The popular story of how low-carb diets work goes something like this: Reducing your carbohydrate...
Let me introduce myself. My name is Mark Sisson. I’m 63 years young. I live and work in Malibu, California. In a past life I was a professional marathoner and triathlete. Now my life goal is to help 100 million people get healthy. I started this blog in 2006 to empower people to take full responsibility for their own health and enjoyment of life by investigating, discussing, and critically rethinking everything we’ve assumed to be true about health and wellness...Tell Me More
Life in the Paleolithic wasn’t a pristine, sterile existence. There were no fun-sized hand sanitizers or pasteurized eggs. Meat didn’t come shrink-wrapped, and it wasn’t stored in sub-40 degree temperature to prevent spoilage. I’ve never seen evidence of vegetable cleaning liquid containers at prehistoric dig sites, nor have any tiny tubes of antibiotic ointment been discovered among the arrowheads, flint shards, and stone spears. In fact, for the better part of human history, man was entirely ignorant of the existence of microorganisms, let alone the crucial role they played in our everyday lives. The Roman scholar Marcus Terentius Varro, in his 1st century BC book “On Agriculture,” wrote of “certain creatures which cannot be seen by the eyes, which float in the air and enter the body through the mouth and nose and there cause serious diseases,” but he was just guessing (the Romans used a pseudo-soap to occasionally remove sweat and visible grime, but not for any supposed anti-microbial effects). It wasn’t until the 17th century that microorganisms were even discovered, and it took another couple hundred years for us to realize that the little guys could cause disease and that boiling or sufficiently heating a substance could kill or mitigate the worst of them.
It’s a message fitting for the season and one that gives a whole new meaning to the adage, to give is to receive. Acts of generosity, research shows, don’t just lead to emotional satisfaction; they actually promote physical health and healing. It’s more than good karma of course.
There’s evolutionary rationale to the warm fuzzies we get when we exercise our altruistic muscle. It behooved our ancestors to get along well and exhibit cooperation within their tribal groups. Even as the scale of social community expanded over time, a confluence of cultural motivation and genetic incentive appear to have still favored “pro-social” behaviors. We’re designed to be socially conscious and collaborative creatures. Not surprisingly, physiological incentives to support this orientation have been selected for over time.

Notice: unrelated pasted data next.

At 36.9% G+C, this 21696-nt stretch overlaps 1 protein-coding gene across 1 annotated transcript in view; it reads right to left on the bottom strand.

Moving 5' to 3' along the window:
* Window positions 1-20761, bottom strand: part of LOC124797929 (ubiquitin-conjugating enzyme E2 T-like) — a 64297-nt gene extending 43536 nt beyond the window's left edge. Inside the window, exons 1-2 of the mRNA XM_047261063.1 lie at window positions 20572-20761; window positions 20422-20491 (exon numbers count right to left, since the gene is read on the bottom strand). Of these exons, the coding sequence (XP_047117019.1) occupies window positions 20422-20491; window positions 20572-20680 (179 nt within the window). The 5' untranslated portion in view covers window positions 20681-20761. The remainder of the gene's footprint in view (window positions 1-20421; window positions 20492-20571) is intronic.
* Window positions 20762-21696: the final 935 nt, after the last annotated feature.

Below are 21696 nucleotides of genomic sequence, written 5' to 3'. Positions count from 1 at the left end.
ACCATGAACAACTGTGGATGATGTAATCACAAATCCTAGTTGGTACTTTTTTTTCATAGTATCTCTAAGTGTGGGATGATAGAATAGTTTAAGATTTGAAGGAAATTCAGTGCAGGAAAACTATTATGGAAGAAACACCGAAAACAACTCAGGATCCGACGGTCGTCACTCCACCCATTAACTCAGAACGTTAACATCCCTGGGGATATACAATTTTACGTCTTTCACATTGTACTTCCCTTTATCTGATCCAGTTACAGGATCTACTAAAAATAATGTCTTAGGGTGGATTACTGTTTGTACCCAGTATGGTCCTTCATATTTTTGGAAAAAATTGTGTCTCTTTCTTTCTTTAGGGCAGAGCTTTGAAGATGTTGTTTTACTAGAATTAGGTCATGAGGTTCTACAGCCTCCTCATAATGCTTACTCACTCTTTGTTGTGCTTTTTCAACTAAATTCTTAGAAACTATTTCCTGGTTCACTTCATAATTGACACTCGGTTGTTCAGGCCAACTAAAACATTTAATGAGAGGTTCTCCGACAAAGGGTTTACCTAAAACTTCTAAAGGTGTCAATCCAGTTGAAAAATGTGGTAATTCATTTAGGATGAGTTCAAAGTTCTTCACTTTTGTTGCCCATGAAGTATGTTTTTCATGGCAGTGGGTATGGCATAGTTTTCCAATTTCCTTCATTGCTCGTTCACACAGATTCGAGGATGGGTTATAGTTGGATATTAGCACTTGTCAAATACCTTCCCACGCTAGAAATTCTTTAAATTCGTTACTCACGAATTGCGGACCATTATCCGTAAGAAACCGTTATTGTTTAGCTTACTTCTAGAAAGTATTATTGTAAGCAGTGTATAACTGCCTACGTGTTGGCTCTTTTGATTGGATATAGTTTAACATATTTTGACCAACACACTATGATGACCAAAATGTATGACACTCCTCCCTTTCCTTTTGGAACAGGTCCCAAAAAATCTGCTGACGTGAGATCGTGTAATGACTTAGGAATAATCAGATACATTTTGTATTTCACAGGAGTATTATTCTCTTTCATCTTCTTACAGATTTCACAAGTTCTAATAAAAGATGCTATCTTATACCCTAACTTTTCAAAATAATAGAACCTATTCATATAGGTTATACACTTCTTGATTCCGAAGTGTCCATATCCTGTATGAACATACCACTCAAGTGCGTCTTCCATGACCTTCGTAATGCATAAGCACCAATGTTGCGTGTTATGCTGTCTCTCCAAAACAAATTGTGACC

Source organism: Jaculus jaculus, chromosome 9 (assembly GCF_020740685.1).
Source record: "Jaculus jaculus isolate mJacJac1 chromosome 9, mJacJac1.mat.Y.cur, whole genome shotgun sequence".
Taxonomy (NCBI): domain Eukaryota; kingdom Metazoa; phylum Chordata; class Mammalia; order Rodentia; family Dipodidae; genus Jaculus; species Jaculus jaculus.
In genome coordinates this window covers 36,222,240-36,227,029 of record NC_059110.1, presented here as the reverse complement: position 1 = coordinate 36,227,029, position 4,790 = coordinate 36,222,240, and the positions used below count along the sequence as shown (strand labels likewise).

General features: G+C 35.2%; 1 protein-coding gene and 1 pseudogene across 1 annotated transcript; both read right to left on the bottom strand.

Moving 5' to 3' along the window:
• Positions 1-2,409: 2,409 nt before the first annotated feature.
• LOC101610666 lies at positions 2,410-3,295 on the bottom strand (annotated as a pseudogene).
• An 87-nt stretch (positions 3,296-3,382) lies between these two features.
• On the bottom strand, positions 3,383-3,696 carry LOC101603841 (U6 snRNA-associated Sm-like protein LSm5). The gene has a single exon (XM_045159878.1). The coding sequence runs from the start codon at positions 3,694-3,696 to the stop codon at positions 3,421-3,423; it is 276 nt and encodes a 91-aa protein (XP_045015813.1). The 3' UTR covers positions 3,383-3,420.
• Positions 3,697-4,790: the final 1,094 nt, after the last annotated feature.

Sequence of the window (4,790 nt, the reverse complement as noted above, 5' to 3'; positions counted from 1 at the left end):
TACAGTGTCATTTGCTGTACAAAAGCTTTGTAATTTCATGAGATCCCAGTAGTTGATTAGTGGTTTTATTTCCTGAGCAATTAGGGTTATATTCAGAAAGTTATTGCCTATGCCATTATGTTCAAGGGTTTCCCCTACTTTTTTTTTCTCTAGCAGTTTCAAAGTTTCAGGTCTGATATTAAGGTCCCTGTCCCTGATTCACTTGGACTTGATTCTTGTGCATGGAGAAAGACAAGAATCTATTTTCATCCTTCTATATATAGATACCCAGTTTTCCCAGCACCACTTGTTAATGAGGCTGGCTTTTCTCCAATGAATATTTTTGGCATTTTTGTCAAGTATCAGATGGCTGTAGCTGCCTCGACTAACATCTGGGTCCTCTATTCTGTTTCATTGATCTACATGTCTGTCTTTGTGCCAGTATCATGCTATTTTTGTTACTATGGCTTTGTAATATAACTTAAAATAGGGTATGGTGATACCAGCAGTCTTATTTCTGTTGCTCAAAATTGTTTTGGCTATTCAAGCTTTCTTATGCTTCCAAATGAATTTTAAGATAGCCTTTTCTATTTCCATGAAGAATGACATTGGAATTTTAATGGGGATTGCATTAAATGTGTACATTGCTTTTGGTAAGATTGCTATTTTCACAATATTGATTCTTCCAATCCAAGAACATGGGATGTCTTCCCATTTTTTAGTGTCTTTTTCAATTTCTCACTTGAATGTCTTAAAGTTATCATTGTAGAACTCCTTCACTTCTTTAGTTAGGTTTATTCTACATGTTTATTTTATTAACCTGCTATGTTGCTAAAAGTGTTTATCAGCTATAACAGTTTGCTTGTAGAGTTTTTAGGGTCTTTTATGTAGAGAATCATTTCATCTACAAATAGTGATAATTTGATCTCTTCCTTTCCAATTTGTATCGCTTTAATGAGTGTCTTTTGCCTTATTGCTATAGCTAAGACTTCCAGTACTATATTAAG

It’s become one of those oft-repeated half-truths floating around that people either assume to be unerringly true or completely false. It draws both sides of the spectrum: those that eschew all traditional medicine, and the folks who take the official governmental recommendations and proclamations as gospel, every single time. Every now and then, you might hear a blurb about the cell phone-cancer connection on Oprah, or on the evening news, or from the neo-hippy mother picking up her child from daycare. You probably can’t really quite place where you first heard about it. It’s just there, lingering in the public mind space. And it never really gets a clear answer. Now, a growing body of research seems to suggest that a link between cell phone usage and brain tumor incidence does exist, but it’s just that: an association, a correlation. Correlations are interesting, but you can’t draw concrete causal conclusions with correlations alone (Ancel Keys’ dietary fat graph, anyone?).
Among the questions I get from MDA readers are those that ask about timely diet trends – you know, the latest regimens highlighted in the media or promoted by high profile stars and athletes. Some are bookstore blockbuster plans like The Zone, while others are the latest celebrity diet du jour. As my wife and – well, everyone who knows me – can tell you, I’m always up for talking, debating, deconstructing, and fully dissecting any version or concept of diet under the sun. (Thankfully, my wife at least finds it endearing after all these years.) But it’s a treat when a diet trend comes up I can actually find common ground with. Take this question from reader Jim.
I saw something this week about a “feast or famine” diet. From what I get, people alternate eating a small amount and eating as much as they want. I’m still kind of a newbie and wondered what you thought of it. Thanks! Love the PB!
We’ve received some delicious Primal breakfast recipes from readers:
All of these recipes will be featured in the Reader-Created Primal Blueprint Cookbook and the entrants have a chance to win an über cool Primal prize package.
This is a last minute reminder for two events I’m speaking at in Northern California. The more the merrier so bring your friends and let’s get Primal!
Here are the details for both events. RSVP now to guarantee your seat!
Sunday, December 6th
1257 Tasman Dr., Suite A, Sunnyvale, CA, 94089
Please RSVP at email@example.com or 408-400-0067
Monday, December 7th
2447 Estand Way, Pleasant Hill, CA 94523
Please register for the event by clicking here.